One of my all time favorite documentaries, and one I will still sit through in awe today, is 1995’s The Celluloid Closet. Inspired by the book of the same name by the late, great Vito Russo, it looks back at LGBTQ representation from the very early beginnings of film until the mid-90s. If only Vito could see where we’ve come today. Apple TV+’s documentary-series Visible: Out on Television is the closest I’ve seen care to give in-depth analysis of media since The Celluloid Closet. This time, LGBTQ television is getting the time and attention it deserves.
Directed by Ryan White, Out on Television is produced by a massive list of people including Wendy Abrams, Wanda Sykes and Wilson Cruz. It features an even more impressive lineup of interviewees and narrators including Laverne Cox, Billy Porter, Margaret Cho, Oprah, Dr. Ruth and many more. The series is in five parts, from the very negative portrayals of LGBTQ persons in early television (“The Dark Ages”) to the new and exciting roles for our community (“The New Guard”). It’s episode three however, “The Epidemic” that really stands out. It tells the story of how AIDS and HIV affected the television industry and how TV, from narrative to news, was used to put a face and a story to those with the virus.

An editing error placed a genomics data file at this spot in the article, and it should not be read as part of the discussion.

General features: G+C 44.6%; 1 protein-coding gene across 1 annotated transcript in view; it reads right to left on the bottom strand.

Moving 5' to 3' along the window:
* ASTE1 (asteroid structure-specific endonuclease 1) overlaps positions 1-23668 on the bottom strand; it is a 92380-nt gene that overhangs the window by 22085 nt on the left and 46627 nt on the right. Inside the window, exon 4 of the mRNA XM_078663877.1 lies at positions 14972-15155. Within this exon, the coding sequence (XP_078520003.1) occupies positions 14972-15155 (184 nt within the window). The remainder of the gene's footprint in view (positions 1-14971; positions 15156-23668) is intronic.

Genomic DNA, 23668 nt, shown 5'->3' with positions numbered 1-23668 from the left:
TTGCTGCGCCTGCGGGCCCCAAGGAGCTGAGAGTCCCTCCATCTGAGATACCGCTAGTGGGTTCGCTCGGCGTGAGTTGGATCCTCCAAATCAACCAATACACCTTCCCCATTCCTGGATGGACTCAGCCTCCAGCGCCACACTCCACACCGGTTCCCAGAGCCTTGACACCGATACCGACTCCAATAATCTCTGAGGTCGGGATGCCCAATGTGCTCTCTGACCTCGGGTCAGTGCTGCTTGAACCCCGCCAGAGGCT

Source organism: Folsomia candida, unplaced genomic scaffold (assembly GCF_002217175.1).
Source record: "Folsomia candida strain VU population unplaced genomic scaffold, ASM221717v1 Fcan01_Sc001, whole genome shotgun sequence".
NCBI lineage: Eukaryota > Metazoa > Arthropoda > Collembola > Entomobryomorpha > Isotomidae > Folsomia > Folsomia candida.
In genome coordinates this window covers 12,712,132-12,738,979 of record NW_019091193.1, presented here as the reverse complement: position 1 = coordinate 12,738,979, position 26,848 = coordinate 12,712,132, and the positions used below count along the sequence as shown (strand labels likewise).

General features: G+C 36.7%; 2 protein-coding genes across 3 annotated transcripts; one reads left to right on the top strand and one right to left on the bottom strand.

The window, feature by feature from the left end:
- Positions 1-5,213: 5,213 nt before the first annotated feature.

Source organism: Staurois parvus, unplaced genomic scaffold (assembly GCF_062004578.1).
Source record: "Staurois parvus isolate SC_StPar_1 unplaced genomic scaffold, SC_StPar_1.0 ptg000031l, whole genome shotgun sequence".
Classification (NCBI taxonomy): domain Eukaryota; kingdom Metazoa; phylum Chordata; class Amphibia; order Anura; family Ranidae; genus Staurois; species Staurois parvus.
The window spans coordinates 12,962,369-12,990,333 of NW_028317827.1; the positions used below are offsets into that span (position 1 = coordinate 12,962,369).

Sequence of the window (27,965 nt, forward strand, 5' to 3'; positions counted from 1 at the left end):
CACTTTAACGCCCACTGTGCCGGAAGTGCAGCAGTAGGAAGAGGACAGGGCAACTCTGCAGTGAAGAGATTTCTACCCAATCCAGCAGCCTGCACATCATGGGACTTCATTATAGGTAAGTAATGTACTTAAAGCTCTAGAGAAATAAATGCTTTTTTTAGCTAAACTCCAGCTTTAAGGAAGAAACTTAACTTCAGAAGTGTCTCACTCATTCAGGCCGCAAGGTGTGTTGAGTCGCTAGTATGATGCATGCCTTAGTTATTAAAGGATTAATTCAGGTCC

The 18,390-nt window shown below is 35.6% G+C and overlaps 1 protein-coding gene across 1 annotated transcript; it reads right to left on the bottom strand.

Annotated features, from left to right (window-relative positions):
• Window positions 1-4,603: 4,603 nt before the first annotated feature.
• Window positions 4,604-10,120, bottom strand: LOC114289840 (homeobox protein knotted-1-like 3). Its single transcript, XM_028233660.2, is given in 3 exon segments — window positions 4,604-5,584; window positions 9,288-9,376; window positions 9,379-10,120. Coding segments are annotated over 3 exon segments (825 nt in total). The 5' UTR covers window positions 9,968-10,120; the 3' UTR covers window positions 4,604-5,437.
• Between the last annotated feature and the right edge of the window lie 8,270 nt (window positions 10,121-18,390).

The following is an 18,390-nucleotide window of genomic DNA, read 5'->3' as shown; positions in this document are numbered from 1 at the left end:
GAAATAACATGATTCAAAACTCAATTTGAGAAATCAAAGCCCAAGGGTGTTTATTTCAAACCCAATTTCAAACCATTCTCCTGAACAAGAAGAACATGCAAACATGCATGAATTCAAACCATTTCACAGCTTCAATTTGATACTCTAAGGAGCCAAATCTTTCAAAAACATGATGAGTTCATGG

The series doesn’t sugarcoat things either. Visible is transparent about where things have gone wrong, and the steps still needed in the television industry. If you are curious to look back at where we came from and where we’re headed in television media, then you’ll want to check out this series.